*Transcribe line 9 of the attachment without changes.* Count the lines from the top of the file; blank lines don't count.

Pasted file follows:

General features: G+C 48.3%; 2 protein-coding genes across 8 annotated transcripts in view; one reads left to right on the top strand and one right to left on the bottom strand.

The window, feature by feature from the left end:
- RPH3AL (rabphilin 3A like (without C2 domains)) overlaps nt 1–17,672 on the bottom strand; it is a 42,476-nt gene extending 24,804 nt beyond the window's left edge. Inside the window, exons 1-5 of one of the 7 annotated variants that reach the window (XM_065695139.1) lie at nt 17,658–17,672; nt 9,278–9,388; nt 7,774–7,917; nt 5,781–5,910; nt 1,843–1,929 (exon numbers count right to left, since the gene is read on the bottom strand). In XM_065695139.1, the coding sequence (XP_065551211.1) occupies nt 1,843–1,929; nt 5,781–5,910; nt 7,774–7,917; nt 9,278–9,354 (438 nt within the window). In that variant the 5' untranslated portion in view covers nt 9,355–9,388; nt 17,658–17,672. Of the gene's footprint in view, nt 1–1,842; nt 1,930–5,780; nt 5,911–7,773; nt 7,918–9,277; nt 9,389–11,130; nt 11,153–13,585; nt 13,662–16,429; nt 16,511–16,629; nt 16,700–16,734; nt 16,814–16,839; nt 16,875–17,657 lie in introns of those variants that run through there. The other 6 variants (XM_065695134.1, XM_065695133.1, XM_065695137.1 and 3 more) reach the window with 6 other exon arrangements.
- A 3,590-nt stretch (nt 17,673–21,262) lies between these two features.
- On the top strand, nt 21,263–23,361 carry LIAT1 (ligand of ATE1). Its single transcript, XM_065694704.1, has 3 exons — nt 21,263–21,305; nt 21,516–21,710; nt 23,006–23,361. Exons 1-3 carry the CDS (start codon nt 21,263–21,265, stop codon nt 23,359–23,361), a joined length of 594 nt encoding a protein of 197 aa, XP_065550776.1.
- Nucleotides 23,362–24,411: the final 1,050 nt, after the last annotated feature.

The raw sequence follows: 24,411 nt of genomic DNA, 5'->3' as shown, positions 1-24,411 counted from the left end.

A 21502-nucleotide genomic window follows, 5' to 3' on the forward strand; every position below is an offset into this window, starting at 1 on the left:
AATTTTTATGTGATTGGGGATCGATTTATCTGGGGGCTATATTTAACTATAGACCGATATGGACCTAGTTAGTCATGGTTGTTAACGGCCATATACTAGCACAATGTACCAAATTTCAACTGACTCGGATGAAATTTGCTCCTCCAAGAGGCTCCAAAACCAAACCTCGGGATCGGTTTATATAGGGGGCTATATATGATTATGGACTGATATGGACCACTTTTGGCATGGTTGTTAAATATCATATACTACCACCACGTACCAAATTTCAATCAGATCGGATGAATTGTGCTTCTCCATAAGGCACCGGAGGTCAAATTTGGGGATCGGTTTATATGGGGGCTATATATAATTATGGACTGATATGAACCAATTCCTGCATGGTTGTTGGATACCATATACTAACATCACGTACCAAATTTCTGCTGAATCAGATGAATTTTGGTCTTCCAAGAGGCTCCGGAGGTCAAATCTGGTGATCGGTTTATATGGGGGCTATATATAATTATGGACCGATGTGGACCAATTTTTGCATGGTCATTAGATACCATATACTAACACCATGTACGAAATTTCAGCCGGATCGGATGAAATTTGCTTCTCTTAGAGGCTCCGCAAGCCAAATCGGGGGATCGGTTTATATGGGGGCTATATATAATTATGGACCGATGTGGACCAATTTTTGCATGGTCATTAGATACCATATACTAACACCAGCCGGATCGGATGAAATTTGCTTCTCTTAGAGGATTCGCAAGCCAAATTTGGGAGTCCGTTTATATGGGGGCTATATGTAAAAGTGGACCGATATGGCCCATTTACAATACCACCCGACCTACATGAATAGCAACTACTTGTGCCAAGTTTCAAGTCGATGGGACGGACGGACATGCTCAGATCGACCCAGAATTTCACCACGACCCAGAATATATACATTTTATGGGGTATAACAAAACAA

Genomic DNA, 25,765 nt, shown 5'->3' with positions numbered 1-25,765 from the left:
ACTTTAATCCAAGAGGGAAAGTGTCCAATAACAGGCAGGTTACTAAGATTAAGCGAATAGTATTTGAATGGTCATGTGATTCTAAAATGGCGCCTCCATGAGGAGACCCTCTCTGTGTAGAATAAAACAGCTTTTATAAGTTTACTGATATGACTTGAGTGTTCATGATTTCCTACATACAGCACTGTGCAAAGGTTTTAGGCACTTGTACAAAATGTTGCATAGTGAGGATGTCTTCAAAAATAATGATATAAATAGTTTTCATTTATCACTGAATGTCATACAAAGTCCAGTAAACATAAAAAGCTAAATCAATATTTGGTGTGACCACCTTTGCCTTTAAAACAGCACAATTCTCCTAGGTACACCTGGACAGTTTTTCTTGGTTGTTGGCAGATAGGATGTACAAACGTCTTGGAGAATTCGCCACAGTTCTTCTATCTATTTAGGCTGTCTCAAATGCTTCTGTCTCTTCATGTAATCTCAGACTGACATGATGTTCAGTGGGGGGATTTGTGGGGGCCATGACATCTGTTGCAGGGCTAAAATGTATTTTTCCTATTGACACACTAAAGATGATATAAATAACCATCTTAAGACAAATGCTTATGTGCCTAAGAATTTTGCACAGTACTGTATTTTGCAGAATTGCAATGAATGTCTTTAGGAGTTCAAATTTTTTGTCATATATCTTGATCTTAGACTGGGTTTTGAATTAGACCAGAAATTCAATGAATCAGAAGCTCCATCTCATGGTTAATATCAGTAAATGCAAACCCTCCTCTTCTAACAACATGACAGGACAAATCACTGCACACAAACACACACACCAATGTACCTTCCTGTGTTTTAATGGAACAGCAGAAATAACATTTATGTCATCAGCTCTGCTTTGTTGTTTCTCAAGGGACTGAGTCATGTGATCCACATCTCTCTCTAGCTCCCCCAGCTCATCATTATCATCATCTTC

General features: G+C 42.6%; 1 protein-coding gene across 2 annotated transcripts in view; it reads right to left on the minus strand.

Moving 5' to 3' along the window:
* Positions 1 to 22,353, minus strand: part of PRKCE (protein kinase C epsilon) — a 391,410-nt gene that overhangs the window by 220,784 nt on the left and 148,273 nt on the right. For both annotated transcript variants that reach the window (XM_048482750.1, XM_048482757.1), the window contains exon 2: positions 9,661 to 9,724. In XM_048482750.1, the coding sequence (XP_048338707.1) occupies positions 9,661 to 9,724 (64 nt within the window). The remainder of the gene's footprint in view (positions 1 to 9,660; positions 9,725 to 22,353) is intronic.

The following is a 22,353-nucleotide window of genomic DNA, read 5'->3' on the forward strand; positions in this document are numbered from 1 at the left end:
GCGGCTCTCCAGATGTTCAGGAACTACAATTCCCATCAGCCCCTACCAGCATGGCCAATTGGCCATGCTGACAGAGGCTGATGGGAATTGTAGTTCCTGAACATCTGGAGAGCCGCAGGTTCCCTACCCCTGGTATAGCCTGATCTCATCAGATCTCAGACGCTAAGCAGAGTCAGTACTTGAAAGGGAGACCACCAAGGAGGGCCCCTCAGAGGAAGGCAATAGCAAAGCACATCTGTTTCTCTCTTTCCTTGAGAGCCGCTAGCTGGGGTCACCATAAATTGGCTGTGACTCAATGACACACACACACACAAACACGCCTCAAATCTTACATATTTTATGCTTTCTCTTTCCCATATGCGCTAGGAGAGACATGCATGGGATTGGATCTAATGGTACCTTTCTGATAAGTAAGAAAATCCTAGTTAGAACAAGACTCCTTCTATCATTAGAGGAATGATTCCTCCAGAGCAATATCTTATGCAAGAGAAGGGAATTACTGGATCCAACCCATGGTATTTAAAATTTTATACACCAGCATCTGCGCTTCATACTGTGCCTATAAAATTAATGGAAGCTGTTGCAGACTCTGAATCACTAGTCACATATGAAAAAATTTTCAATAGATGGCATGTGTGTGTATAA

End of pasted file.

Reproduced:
AATTTTTATGTGATTGGGGATCGATTTATCTGGGGGCTATATTTAACTATAGACCGATATGGACCTAGTTAGTCATGGTTGTTAACGGCCATATACTAGCACAATGTACCAAATTTCAACTGACTCGGATGAAATTTGCTCCTCCAAGAGGCTCCAAAACCAAACCTCGGGATCGGTTTATATAGGGGGCTATATATGATTATGGACTGATATGGACCACTTTTGGCATGGTTGTTAAATATCATATACTACCACCACGTACCAAATTTCAATCAGATCGGATGAATTGTGCTTCTCCATAAGGCACCGGAGGTCAAATTTGGGGATCGGTTTATATGGGGGCTATATATAATTATGGACTGATATGAACCAATTCCTGCATGGTTGTTGGATACCATATACTAACATCACGTACCAAATTTCTGCTGAATCAGATGAATTTTGGTCTTCCAAGAGGCTCCGGAGGTCAAATCTGGTGATCGGTTTATATGGGGGCTATATATAATTATGGACCGATGTGGACCAATTTTTGCATGGTCATTAGATACCATATACTAACACCATGTACGAAATTTCAGCCGGATCGGATGAAATTTGCTTCTCTTAGAGGCTCCGCAAGCCAAATCGGGGGATCGGTTTATATGGGGGCTATATATAATTATGGACCGATGTGGACCAATTTTTGCATGGTCATTAGATACCATATACTAACACCAGCCGGATCGGATGAAATTTGCTTCTCTTAGAGGATTCGCAAGCCAAATTTGGGAGTCCGTTTATATGGGGGCTATATGTAAAAGTGGACCGATATGGCCCATTTACAATACCACCCGACCTACATGAATAGCAACTACTTGTGCCAAGTTTCAAGTCGATGGGACGGACGGACATGCTCAGATCGACCCAGAATTTCACCACGACCCAGAATATATACATTTTATGGGGTATAACAAAACAA